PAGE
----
When Montgomery County varsity football head coach John Klekamp decided to make some major adjustments to his offense this summer, the ripples were felt at every level of the program.
That's why, in order to make those changes a reality for its seventh and eighth grade squads, the Wildcats coaching staff held a middle school camp every morning for two hours this week.
"We've been averaging almost 30 kids a day, but we're going into the high school dead period next week, so we've got some players out on family vacations and things like that," said Klekamp. "For our high school coaching staff it's a chance to get to know some of our middle school kids and work with our middle school staff and get them ready to coach this group of kids. We've spent most of this week working on offense. We've been able to install their new playbook in just one week."
As for the specifics of this camp, it took place June 26-30 at the high school. One benefit to the location was that it allowed the younger athletes to put in work on the varsity game field and use the varsity locker room and facilities, which is just one part of Klekamp's plan to teach these kids the meaning of hat it means to be a Wildcat.
"We're going to run the same type of plays and spread out our athletes and use them in space at the middle school, too. It's a little more challenging at the middle school level if you don't have the skill base to do that at the skill positions like receiver, running back and quarterback, but right now we're pretty fortunate," Klekamp said. "Our youth coaches have done a great job training these kids to play football. Now we have enough skill at the middle school level to do what we want."
When it comes to the future of the Wildcats, Klekamp definitely has high hopes for the eighth grade team. While he feels the seventh grade squad doesn't have quite as much depth, he likes their chances on the gridiron this fall, as well.
"One of the things we talk about is our three principles of Montgomery County football. Since I took over as head coach, winning and losing on the field is important in teaching them to be successful, but I want them to be better people," said Klekamp. "We talk about them doing the best they can at everything they do, doing right when nobody is looking and being honest. Those are the things we start off with. Every day I quiz them. Because today is the last day of camp we'll talk about it again."
Another aspect of this program Klekamp hopes to impart on these younger athletes is what's expected from him and his staff if they want to wear a Wildcat varsity uniform. On the field that means playing at full speed every single play without having to be told to do so.
"That's so important. We want to teach the kids what the expectations are as soon as possible," Klekamp said. "Our middle school staff comes and hangs out at our high school practices and we want these players to understand the basic expectations. For example, we just ran our defensive pursuit drill and that has to happen at full speed all the time. We want to get as many players to the ball as we can every play. That's how we're going to be successful. Whoever gets the most guys to the ball wins."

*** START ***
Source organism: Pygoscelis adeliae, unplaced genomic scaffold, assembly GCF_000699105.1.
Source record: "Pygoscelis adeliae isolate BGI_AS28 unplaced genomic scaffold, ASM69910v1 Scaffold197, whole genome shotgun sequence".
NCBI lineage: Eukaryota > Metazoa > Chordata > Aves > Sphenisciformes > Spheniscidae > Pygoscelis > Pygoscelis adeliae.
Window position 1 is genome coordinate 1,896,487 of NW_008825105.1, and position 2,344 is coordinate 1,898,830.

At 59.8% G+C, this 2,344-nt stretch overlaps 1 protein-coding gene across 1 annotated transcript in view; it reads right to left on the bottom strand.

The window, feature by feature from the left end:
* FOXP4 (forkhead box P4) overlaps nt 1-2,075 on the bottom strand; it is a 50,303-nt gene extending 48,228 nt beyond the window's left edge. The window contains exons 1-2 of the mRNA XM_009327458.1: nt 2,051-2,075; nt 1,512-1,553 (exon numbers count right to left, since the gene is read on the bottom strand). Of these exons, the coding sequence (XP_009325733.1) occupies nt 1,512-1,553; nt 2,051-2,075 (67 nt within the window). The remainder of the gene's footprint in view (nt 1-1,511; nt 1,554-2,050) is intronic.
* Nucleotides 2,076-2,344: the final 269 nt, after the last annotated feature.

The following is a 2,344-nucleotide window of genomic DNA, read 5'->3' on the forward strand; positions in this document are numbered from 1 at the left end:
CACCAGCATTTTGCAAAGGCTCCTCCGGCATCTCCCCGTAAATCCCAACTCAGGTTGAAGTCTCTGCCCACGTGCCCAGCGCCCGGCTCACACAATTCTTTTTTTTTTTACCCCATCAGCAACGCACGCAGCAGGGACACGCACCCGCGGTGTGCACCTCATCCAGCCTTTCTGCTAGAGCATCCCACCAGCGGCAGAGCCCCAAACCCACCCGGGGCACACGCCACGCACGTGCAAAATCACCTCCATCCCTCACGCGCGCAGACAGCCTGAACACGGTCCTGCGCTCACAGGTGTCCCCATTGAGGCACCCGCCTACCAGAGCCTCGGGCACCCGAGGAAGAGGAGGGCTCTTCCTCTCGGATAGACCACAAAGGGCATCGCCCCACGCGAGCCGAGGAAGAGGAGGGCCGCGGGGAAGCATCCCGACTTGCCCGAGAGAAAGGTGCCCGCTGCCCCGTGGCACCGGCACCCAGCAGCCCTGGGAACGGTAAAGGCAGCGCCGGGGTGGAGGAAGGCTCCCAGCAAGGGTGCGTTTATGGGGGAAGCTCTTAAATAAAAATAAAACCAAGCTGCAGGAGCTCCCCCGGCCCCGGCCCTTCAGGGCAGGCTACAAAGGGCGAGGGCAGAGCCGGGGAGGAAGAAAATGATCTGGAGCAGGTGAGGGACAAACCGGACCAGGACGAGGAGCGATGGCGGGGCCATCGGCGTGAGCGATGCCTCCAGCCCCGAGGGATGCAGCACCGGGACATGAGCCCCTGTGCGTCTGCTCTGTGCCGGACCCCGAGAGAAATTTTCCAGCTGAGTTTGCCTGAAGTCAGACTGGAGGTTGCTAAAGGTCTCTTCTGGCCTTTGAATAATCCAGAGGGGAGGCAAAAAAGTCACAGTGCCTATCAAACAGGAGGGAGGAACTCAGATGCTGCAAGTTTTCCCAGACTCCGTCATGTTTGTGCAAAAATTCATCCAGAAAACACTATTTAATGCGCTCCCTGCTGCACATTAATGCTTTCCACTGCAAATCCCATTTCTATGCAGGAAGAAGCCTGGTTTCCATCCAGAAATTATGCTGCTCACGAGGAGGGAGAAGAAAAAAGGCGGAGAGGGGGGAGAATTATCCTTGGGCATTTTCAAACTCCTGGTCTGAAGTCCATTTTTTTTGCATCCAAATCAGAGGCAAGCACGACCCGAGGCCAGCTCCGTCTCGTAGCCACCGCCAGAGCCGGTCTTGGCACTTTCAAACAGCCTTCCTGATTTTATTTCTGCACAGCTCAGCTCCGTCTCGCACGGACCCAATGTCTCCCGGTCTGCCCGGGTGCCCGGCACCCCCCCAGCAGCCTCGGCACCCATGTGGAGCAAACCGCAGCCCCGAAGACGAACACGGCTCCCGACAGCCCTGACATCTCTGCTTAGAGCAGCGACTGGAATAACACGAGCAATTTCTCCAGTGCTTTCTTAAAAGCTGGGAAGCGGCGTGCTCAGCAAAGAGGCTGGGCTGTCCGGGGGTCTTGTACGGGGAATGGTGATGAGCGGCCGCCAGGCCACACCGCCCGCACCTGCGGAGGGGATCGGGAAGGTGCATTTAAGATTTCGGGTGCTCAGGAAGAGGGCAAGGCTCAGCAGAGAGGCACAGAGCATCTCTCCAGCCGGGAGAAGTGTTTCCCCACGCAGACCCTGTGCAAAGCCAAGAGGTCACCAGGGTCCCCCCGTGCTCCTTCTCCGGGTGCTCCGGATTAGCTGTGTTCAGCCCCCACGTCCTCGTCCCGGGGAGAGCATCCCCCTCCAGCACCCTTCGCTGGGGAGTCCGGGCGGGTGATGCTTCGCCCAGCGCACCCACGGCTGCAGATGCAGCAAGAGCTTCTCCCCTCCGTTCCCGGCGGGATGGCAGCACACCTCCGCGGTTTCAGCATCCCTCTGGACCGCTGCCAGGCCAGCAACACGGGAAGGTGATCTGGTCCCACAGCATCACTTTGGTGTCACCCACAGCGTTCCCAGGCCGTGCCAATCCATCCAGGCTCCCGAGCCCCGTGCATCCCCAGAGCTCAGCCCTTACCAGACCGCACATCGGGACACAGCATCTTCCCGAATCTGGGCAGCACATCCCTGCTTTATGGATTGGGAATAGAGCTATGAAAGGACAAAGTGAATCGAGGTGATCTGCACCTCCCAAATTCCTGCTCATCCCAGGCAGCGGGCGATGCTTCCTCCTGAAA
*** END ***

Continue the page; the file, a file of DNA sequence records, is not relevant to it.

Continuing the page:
The impetus for this gang-tackling concept comes from the fact that Klekamp feels in a high school or middle school game you might see one or two perfect tackles. Strength in numbers, on the other hand, is a strategy that tends to pay dividends more often than not.
"We tell these kids about how someone else has played on this field and worn the exact same uniform they're wearing. Someone else has dressed in that locker room," said Klekamp. "They came before you. You honor them with your play. You honor your family in the stands, who spend time and money so you can play football. Those are the things we try to instill regarding pride. We want our players to be good character guys and respect not only the game, but also the people who blazed this path for them."
One change to the program this season is that one of Klekamp's varsity assistants is now going to be the head coach at the middle school. While that individual wasn't on-hand Friday morning, there were two other middle school coaches, one varsity assistant coach and a parent present, which allowed the athletes to be divided into two different groups instead of constantly rotating athletes in and out or forcing half of them to watch while the other half work.
"For our middle school camp, it's most important for our middle school staff to be here. I don't make it mandatory for the high school coaches, but some of them have been here this week," Klekamp said. "When you compete athletically you generally compete academically because you getting kids to sell out to the concept of doing their best in life. That means being the best you can be at home and in the classroom. One thing we preach is that a teacher is always right even if they're wrong."